The Eel

Hall of Fame Inductee, 2011

Legend – Standardbred


Foaled in 1902 in Deerfield, MI, The Eel, also affectionately known as “The Grey Ghost”, was acquired in 1903 by Frank W. Entricken of Tavistock, ON. In 1906, he was handed over to Dan McEwen of London, ON to begin training as a pacer.

While he was first tested in 1907 in Syracuse, it was 1908 when The Eel began to establish himself as one of the most successful pacing stallions of his time. In that year, he was the year’s highest money winning pacer, earning $12,450, setting two world records (three consecutive heats by a pacing stallion and three consecutive heats over a half-mile track by a stallion). He also set the American Grand Circuit season record for the fastest half-mile mark of the season, 59.0, doing it twice.

In January of 1909, he smashed the world record on ice by more than three full seconds when he paced in 2:14 ½ in Toronto. Later that month he beat his own record while on the ice in Ottawa, pacing the mile in 2:11 ½. He also set the Canadian half mile track record in 1909, pacing a mile of 2:05 ½ in Stratford, ON.

While The Eel was ill for most of his 1910 campaign, and only raced three times, he rebounded for a solid season in 1911. In 1912 he returned to his record-breaking form, setting the Canadian record for a half-mile pace, recording a time of 1:01 ½ in Mitchell, ON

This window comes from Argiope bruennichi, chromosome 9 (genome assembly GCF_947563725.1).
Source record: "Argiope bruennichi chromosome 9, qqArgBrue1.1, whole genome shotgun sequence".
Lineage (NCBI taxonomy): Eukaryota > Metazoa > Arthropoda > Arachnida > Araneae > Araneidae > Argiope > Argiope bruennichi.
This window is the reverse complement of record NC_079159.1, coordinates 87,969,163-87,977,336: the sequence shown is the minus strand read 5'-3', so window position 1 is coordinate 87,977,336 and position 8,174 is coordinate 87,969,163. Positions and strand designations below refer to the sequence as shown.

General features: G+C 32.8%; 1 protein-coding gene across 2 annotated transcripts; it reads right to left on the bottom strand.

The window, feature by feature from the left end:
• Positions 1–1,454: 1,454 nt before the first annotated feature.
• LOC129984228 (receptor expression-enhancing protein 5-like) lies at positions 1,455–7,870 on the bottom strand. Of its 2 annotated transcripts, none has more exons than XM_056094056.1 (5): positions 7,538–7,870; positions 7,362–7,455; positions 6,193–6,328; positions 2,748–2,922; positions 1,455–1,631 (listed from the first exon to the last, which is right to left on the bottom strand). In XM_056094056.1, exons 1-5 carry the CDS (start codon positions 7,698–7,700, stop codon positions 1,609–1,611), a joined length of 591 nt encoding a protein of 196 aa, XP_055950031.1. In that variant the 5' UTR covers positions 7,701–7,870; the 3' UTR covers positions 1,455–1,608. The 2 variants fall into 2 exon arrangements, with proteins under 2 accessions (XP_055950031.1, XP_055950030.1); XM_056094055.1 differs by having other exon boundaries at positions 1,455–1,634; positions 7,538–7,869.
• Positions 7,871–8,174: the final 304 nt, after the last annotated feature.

Upon his death, the Horse Review wrote, “he paced 152 contested heats, 94 of which he won, while in 37 he was second, in 14 was third” and “in those 152 heats, paced over dirt and ice, over mile and over half-mile tracks, he was never once distanced, drawn, or ruled out.”

Legendary writer John Hervey, in a 1941 retrospective, called The Eel “in many ways one of the most wonderful that the Standard breed has produced.”

“In action he was a fascinating thing to watch and this added to his popularity – he was far and away the most popular pacer of his time with race-goers. When to this we add his lion’s heart, his endless gameness, stamina and consistency, we have indeed a horse such as seldom comes into the world.”